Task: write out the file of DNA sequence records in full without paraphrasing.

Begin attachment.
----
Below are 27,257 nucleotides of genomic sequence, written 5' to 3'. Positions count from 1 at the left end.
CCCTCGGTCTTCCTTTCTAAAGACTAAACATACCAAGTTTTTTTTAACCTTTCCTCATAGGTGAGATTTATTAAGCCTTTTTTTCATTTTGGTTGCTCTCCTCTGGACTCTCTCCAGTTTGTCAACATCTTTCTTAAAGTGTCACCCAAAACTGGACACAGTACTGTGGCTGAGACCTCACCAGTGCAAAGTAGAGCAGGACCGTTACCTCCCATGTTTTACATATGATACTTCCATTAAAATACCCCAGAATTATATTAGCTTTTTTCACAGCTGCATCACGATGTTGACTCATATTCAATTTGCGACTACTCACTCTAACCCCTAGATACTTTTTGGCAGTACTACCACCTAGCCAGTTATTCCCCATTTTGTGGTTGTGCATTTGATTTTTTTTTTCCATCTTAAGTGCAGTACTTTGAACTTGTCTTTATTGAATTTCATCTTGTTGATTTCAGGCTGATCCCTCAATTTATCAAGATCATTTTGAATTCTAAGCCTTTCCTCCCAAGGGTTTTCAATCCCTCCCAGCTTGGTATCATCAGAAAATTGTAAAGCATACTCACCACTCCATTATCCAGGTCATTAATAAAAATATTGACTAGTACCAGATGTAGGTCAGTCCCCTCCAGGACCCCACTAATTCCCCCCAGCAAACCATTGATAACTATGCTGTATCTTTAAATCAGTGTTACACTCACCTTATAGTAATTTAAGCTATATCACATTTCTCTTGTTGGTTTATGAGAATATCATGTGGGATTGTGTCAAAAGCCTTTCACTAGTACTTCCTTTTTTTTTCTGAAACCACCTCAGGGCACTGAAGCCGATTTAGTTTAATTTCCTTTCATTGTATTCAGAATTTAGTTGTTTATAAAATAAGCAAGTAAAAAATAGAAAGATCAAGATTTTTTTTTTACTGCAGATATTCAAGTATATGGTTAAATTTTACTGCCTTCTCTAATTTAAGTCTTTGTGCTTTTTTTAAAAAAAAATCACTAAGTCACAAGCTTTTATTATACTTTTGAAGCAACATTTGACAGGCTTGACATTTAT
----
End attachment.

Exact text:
Below are 27,257 nucleotides of genomic sequence, written 5' to 3'. Positions count from 1 at the left end.
CCCTCGGTCTTCCTTTCTAAAGACTAAACATACCAAGTTTTTTTTAACCTTTCCTCATAGGTGAGATTTATTAAGCCTTTTTTTCATTTTGGTTGCTCTCCTCTGGACTCTCTCCAGTTTGTCAACATCTTTCTTAAAGTGTCACCCAAAACTGGACACAGTACTGTGGCTGAGACCTCACCAGTGCAAAGTAGAGCAGGACCGTTACCTCCCATGTTTTACATATGATACTTCCATTAAAATACCCCAGAATTATATTAGCTTTTTTCACAGCTGCATCACGATGTTGACTCATATTCAATTTGCGACTACTCACTCTAACCCCTAGATACTTTTTGGCAGTACTACCACCTAGCCAGTTATTCCCCATTTTGTGGTTGTGCATTTGATTTTTTTTTTCCATCTTAAGTGCAGTACTTTGAACTTGTCTTTATTGAATTTCATCTTGTTGATTTCAGGCTGATCCCTCAATTTATCAAGATCATTTTGAATTCTAAGCCTTTCCTCCCAAGGGTTTTCAATCCCTCCCAGCTTGGTATCATCAGAAAATTGTAAAGCATACTCACCACTCCATTATCCAGGTCATTAATAAAAATATTGACTAGTACCAGATGTAGGTCAGTCCCCTCCAGGACCCCACTAATTCCCCCCAGCAAACCATTGATAACTATGCTGTATCTTTAAATCAGTGTTACACTCACCTTATAGTAATTTAAGCTATATCACATTTCTCTTGTTGGTTTATGAGAATATCATGTGGGATTGTGTCAAAAGCCTTTCACTAGTACTTCCTTTTTTTTTCTGAAACCACCTCAGGGCACTGAAGCCGATTTAGTTTAATTTCCTTTCATTGTATTCAGAATTTAGTTGTTTATAAAATAAGCAAGTAAAAAATAGAAAGATCAAGATTTTTTTTTTACTGCAGATATTCAAGTATATGGTTAAATTTTACTGCCTTCTCTAATTTAAGTCTTTGTGCTTTTTTTAAAAAAAAATCACTAAGTCACAAGCTTTTATTATACTTTTGAAGCAACATTTGACAGGCTTGACATTTAT